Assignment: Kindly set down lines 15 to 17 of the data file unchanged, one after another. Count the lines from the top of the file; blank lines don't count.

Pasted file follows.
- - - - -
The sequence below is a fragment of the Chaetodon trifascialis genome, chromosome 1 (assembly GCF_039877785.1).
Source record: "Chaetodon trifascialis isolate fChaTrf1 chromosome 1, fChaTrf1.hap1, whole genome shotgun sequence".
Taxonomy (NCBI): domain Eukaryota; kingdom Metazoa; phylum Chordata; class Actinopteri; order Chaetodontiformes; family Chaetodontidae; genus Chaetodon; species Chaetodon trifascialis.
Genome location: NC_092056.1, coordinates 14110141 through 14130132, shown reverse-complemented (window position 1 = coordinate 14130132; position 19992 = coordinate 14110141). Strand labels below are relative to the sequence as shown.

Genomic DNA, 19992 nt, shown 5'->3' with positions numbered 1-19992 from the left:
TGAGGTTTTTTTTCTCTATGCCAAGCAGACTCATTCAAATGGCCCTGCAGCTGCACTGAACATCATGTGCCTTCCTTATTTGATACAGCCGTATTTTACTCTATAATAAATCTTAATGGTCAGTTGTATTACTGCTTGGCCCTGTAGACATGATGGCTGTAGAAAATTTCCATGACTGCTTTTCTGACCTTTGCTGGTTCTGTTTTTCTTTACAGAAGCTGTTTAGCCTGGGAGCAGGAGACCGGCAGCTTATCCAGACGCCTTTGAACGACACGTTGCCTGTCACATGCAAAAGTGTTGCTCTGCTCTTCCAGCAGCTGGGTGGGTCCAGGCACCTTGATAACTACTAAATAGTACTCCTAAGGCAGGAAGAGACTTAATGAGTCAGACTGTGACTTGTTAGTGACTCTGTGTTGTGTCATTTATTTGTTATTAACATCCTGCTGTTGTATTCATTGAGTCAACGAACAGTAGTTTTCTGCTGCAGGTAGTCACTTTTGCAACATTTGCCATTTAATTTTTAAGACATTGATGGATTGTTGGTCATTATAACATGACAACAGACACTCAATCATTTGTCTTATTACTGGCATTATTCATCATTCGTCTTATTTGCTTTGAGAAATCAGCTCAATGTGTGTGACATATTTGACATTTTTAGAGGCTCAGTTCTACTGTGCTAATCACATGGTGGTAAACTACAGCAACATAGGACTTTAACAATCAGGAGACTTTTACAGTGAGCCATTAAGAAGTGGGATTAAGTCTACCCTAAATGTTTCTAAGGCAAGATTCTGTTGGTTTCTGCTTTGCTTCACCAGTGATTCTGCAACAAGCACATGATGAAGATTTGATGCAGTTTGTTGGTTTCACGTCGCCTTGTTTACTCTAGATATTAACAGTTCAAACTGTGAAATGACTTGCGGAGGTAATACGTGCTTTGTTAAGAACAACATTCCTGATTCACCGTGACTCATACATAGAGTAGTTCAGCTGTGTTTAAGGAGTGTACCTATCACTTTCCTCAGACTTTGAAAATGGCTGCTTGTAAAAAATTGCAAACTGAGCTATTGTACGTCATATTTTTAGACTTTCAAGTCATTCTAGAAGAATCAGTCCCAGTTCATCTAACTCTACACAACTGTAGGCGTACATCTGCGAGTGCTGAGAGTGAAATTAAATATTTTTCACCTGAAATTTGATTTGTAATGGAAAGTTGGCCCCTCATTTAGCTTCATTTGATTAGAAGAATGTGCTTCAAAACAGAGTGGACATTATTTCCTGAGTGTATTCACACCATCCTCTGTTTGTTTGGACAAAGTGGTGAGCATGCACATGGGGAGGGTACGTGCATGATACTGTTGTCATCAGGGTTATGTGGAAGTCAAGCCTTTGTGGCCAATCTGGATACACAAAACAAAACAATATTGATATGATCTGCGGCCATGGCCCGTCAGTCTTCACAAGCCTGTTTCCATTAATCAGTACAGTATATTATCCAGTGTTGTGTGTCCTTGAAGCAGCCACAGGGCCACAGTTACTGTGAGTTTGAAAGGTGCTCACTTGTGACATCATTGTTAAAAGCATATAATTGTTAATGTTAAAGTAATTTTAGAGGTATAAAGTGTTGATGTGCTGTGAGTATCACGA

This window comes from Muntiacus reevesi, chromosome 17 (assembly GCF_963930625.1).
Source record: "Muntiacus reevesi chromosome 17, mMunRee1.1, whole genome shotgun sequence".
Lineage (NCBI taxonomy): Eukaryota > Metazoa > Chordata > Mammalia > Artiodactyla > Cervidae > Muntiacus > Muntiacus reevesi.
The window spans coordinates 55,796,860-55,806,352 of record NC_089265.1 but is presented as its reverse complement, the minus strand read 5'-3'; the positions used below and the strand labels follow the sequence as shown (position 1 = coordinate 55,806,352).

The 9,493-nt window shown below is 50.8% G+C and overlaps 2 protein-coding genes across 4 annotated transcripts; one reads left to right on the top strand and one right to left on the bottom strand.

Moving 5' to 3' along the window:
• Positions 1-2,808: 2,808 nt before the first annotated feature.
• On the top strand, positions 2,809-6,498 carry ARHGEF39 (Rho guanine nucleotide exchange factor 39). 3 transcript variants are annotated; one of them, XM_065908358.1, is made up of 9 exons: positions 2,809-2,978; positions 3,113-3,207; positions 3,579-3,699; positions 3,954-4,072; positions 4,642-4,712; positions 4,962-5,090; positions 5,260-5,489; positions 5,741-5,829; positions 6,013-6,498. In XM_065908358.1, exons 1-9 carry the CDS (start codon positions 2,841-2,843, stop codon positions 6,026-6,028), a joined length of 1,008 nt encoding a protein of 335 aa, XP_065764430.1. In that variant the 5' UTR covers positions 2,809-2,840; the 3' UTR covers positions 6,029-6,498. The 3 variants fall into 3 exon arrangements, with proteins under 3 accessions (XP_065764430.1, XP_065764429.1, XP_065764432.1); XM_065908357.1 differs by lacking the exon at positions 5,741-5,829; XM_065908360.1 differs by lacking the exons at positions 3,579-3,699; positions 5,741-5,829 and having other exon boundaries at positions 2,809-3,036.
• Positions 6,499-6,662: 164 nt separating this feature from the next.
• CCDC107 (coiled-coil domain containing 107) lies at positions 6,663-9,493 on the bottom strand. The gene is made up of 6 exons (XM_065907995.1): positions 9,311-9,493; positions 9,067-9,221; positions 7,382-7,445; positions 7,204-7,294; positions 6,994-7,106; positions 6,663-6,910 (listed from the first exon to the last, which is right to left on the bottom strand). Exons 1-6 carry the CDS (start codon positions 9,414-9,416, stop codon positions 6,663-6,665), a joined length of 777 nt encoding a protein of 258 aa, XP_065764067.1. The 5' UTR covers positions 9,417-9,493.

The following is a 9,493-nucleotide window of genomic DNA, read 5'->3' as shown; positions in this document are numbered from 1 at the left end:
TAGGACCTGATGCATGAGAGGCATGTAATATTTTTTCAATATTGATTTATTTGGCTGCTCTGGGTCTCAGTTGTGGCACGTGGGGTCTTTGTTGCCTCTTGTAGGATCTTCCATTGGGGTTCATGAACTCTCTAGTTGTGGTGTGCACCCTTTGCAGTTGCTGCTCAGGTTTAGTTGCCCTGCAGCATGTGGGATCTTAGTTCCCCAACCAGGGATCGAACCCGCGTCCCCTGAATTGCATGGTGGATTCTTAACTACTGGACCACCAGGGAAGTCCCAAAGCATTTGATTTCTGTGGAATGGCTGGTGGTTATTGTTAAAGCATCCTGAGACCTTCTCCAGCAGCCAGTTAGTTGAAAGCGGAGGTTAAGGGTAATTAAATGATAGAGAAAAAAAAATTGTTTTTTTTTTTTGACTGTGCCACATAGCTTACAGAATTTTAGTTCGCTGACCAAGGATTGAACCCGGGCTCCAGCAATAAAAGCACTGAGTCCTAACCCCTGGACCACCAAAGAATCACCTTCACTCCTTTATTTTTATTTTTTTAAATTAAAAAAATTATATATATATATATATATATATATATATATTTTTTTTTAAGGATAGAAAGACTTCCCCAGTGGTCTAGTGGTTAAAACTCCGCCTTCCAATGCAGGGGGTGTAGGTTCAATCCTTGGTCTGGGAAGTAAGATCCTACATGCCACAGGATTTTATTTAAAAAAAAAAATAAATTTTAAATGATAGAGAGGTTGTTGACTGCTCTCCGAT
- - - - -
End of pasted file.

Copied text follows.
• Positions 6,499-6,662: 164 nt separating this feature from the next.
• CCDC107 (coiled-coil domain containing 107) lies at positions 6,663-9,493 on the bottom strand. The gene is made up of 6 exons (XM_065907995.1): positions 9,311-9,493; positions 9,067-9,221; positions 7,382-7,445; positions 7,204-7,294; positions 6,994-7,106; positions 6,663-6,910 (listed from the first exon to the last, which is right to left on the bottom strand). Exons 1-6 carry the CDS (start codon positions 9,414-9,416, stop codon positions 6,663-6,665), a joined length of 777 nt encoding a protein of 258 aa, XP_065764067.1. The 5' UTR covers positions 9,417-9,493.

The following is a 9,493-nucleotide window of genomic DNA, read 5'->3' as shown; positions in this document are numbered from 1 at the left end: